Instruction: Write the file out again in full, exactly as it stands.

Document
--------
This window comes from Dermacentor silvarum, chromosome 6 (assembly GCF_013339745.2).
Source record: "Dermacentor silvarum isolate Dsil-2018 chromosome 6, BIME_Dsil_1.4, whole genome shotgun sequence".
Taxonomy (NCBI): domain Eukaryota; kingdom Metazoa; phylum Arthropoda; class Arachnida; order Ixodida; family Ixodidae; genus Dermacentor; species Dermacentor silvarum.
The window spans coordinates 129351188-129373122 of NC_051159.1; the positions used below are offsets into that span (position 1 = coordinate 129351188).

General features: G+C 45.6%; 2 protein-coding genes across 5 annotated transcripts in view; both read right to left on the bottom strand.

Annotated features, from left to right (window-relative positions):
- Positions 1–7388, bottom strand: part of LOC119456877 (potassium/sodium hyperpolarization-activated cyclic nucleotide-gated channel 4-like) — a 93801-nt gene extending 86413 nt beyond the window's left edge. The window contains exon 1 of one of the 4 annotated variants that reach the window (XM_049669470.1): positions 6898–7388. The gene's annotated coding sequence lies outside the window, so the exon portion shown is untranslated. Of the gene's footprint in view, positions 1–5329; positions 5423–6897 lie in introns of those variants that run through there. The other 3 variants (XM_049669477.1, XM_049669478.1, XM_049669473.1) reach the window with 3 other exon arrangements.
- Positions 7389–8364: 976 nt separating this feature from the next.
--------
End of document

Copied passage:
This window comes from Dermacentor silvarum, chromosome 6 (assembly GCF_013339745.2).
Source record: "Dermacentor silvarum isolate Dsil-2018 chromosome 6, BIME_Dsil_1.4, whole genome shotgun sequence".
Taxonomy (NCBI): domain Eukaryota; kingdom Metazoa; phylum Arthropoda; class Arachnida; order Ixodida; family Ixodidae; genus Dermacentor; species Dermacentor silvarum.
The window spans coordinates 129351188-129373122 of NC_051159.1; the positions used below are offsets into that span (position 1 = coordinate 129351188).

General features: G+C 45.6%; 2 protein-coding genes across 5 annotated transcripts in view; both read right to left on the bottom strand.

Annotated features, from left to right (window-relative positions):
- Positions 1–7388, bottom strand: part of LOC119456877 (potassium/sodium hyperpolarization-activated cyclic nucleotide-gated channel 4-like) — a 93801-nt gene extending 86413 nt beyond the window's left edge. The window contains exon 1 of one of the 4 annotated variants that reach the window (XM_049669470.1): positions 6898–7388. The gene's annotated coding sequence lies outside the window, so the exon portion shown is untranslated. Of the gene's footprint in view, positions 1–5329; positions 5423–6897 lie in introns of those variants that run through there. The other 3 variants (XM_049669477.1, XM_049669478.1, XM_049669473.1) reach the window with 3 other exon arrangements.
- Positions 7389–8364: 976 nt separating this feature from the next.